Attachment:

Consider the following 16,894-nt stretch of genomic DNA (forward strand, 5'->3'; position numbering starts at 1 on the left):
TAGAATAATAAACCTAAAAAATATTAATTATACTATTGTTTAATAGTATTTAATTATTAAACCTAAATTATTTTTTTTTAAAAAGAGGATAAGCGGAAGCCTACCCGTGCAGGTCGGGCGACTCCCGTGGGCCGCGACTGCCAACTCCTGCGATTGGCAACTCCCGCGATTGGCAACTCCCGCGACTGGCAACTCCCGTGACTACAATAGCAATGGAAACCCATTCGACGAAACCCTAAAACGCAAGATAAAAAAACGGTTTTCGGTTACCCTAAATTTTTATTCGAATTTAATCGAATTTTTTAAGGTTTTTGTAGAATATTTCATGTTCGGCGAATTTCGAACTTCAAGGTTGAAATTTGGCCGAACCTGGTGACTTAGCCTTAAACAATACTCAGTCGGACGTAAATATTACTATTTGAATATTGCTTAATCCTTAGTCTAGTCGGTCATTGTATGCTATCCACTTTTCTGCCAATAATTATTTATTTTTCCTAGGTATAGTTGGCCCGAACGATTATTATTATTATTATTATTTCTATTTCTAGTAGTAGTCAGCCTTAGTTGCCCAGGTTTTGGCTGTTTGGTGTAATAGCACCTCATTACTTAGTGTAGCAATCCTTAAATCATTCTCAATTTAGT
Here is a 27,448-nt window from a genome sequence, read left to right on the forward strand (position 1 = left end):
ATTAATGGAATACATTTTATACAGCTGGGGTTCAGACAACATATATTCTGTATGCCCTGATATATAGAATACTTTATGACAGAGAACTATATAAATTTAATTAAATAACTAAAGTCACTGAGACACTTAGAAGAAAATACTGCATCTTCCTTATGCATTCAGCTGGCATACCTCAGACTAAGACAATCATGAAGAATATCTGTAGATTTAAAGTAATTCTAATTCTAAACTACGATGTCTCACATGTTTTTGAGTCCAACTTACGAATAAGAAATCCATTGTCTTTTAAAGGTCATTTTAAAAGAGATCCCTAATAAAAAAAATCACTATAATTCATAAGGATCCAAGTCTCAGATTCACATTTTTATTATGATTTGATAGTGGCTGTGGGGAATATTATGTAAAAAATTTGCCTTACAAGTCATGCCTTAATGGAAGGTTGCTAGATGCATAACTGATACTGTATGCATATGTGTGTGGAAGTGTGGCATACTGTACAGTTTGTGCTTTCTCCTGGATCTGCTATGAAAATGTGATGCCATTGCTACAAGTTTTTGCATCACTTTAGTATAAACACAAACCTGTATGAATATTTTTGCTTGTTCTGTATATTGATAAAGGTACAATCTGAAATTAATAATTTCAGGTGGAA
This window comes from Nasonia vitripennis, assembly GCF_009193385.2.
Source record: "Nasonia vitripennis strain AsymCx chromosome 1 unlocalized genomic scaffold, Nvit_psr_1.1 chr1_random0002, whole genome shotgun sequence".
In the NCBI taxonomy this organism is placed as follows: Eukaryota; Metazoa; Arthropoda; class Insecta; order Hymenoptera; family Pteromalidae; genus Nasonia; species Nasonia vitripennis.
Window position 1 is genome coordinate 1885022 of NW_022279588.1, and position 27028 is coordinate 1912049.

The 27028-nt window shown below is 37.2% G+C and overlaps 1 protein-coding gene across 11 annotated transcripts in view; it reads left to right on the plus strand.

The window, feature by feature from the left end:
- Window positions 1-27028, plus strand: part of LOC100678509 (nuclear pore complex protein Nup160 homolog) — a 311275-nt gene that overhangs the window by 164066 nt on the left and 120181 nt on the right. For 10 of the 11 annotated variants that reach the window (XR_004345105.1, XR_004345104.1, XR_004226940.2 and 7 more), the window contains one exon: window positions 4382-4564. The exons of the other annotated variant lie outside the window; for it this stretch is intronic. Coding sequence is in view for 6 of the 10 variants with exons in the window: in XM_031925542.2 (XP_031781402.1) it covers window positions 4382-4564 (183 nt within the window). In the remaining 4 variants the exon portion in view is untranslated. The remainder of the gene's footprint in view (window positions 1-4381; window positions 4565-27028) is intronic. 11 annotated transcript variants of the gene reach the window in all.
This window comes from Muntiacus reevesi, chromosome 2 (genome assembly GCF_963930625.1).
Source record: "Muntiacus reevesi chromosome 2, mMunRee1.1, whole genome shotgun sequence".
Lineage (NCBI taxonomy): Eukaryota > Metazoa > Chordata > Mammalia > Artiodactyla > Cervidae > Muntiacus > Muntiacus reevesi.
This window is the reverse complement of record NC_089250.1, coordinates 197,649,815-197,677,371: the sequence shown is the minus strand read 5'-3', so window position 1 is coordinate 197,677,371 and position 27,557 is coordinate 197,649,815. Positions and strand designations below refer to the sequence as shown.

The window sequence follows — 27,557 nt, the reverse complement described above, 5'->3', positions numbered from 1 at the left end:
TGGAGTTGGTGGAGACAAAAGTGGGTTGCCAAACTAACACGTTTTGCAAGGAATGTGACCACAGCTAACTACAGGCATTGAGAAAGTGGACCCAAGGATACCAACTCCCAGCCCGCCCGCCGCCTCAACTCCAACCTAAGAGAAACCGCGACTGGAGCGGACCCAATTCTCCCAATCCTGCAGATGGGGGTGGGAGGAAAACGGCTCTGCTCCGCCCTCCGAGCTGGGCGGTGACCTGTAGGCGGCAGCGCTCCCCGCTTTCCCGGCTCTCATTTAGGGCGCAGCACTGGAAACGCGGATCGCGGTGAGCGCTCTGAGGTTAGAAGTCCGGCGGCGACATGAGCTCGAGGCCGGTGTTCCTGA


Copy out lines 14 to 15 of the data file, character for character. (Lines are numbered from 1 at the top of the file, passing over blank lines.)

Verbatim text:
Lineage (NCBI taxonomy): Eukaryota > Metazoa > Chordata > Mammalia > Artiodactyla > Cervidae > Muntiacus > Muntiacus reevesi.
This window is the reverse complement of record NC_089250.1, coordinates 197,649,815-197,677,371: the sequence shown is the minus strand read 5'-3', so window position 1 is coordinate 197,677,371 and position 27,557 is coordinate 197,649,815. Positions and strand designations below refer to the sequence as shown.